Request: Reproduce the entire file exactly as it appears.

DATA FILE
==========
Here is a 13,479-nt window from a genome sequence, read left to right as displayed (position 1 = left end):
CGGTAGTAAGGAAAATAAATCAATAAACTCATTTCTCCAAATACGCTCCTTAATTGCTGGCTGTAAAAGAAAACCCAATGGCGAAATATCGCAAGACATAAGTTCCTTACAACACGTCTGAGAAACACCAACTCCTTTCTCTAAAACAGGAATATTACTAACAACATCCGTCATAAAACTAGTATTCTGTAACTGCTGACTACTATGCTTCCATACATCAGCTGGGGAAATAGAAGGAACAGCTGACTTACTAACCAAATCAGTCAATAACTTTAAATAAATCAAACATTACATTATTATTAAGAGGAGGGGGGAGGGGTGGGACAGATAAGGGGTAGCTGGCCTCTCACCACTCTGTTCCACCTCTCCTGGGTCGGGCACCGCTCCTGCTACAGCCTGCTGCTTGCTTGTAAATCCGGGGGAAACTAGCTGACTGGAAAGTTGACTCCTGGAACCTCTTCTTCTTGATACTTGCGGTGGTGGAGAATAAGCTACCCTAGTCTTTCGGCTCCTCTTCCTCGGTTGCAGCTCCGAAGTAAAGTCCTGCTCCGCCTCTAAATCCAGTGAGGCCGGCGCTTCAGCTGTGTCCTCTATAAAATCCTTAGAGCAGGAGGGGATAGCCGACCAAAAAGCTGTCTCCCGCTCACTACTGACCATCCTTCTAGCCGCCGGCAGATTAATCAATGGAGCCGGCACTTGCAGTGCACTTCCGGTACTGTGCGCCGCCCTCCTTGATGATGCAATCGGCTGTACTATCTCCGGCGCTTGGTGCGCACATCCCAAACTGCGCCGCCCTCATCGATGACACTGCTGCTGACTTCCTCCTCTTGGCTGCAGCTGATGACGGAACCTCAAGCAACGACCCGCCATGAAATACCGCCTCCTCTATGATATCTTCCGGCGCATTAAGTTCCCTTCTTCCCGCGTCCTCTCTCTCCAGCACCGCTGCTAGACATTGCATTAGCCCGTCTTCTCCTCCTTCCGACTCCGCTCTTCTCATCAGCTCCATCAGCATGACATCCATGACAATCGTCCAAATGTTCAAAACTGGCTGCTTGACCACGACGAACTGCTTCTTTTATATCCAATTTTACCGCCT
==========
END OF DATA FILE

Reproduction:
Here is a 13,479-nt window from a genome sequence, read left to right as displayed (position 1 = left end):
CGGTAGTAAGGAAAATAAATCAATAAACTCATTTCTCCAAATACGCTCCTTAATTGCTGGCTGTAAAAGAAAACCCAATGGCGAAATATCGCAAGACATAAGTTCCTTACAACACGTCTGAGAAACACCAACTCCTTTCTCTAAAACAGGAATATTACTAACAACATCCGTCATAAAACTAGTATTCTGTAACTGCTGACTACTATGCTTCCATACATCAGCTGGGGAAATAGAAGGAACAGCTGACTTACTAACCAAATCAGTCAATAACTTTAAATAAATCAAACATTACATTATTATTAAGAGGAGGGGGGAGGGGTGGGACAGATAAGGGGTAGCTGGCCTCTCACCACTCTGTTCCACCTCTCCTGGGTCGGGCACCGCTCCTGCTACAGCCTGCTGCTTGCTTGTAAATCCGGGGGAAACTAGCTGACTGGAAAGTTGACTCCTGGAACCTCTTCTTCTTGATACTTGCGGTGGTGGAGAATAAGCTACCCTAGTCTTTCGGCTCCTCTTCCTCGGTTGCAGCTCCGAAGTAAAGTCCTGCTCCGCCTCTAAATCCAGTGAGGCCGGCGCTTCAGCTGTGTCCTCTATAAAATCCTTAGAGCAGGAGGGGATAGCCGACCAAAAAGCTGTCTCCCGCTCACTACTGACCATCCTTCTAGCCGCCGGCAGATTAATCAATGGAGCCGGCACTTGCAGTGCACTTCCGGTACTGTGCGCCGCCCTCCTTGATGATGCAATCGGCTGTACTATCTCCGGCGCTTGGTGCGCACATCCCAAACTGCGCCGCCCTCATCGATGACACTGCTGCTGACTTCCTCCTCTTGGCTGCAGCTGATGACGGAACCTCAAGCAACGACCCGCCATGAAATACCGCCTCCTCTATGATATCTTCCGGCGCATTAAGTTCCCTTCTTCCCGCGTCCTCTCTCTCCAGCACCGCTGCTAGACATTGCATTAGCCCGTCTTCTCCTCCTTCCGACTCCGCTCTTCTCATCAGCTCCATCAGCATGACATCCATGACAATCGTCCAAATGTTCAAAACTGGCTGCTTGACCACGACGAACTGCTTCTTTTATATCCAATTTTACCGCCT